See also: Is the Moral Argument Unbelievable?
Jewish history records that Alexander Janneus had 800 of his enemies crucified at his palace while forcing them to watch the execution of their wives and children. The King and his concubines dined and cavorted together as they watched the evening’s “entertainment”. The humane response to that story is to be deeply horrified at the King’s actions, and to feel pity for the condemned men and their families. Our reaction should remind us of how central morality is to our understanding of the world. We need some account of good and evil, right and wrong; and theism offers the best explanation.
Is Morality Objective?
What is an objective moral value? First, to be objective, a value claim must either be true or false. Second, the value must be universal. If something is good, it is good everywhere and always. Third, the value cannot be the product of our desires. Bloodshed does not become good because a society decides to worship war; bravery does not become bad because we prefer life and comfort to compassion and sacrifice. Finally, to be objective in the intended sense, the value must also be part of the “furniture of the universe.” Goodness and rightness must be as real as electromagnetism and gravity.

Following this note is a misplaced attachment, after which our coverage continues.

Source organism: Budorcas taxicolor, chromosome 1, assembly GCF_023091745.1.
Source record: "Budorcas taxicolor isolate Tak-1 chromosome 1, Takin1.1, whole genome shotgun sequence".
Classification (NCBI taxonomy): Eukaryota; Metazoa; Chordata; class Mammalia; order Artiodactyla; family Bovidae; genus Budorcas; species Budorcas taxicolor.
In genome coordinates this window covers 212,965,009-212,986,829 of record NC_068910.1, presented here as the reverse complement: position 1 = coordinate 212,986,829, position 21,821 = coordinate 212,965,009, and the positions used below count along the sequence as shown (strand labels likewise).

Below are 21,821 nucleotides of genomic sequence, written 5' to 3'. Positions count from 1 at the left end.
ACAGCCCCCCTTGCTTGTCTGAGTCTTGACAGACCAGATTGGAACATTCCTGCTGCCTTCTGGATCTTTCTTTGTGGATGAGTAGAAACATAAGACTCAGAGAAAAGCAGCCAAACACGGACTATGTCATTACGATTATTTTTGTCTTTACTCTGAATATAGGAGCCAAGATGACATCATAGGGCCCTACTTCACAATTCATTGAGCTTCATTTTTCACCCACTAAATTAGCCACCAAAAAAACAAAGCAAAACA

Some atheists deny that there are any objective moral values, arguing that morality is an illusion. We can adequately explain reality through a scientific world-view that only appeals to physical facts. We have no need to appeal to objective norms to explain human behaviour; disciplines like evolutionary biology and psychology are sufficient for predicting and understanding human behaviour. Sociological or evolutionary explanations tell us why we have moral feelings. Morality is explained away as a useful fiction: an illusion forced onto us by our genes to promote co-operation.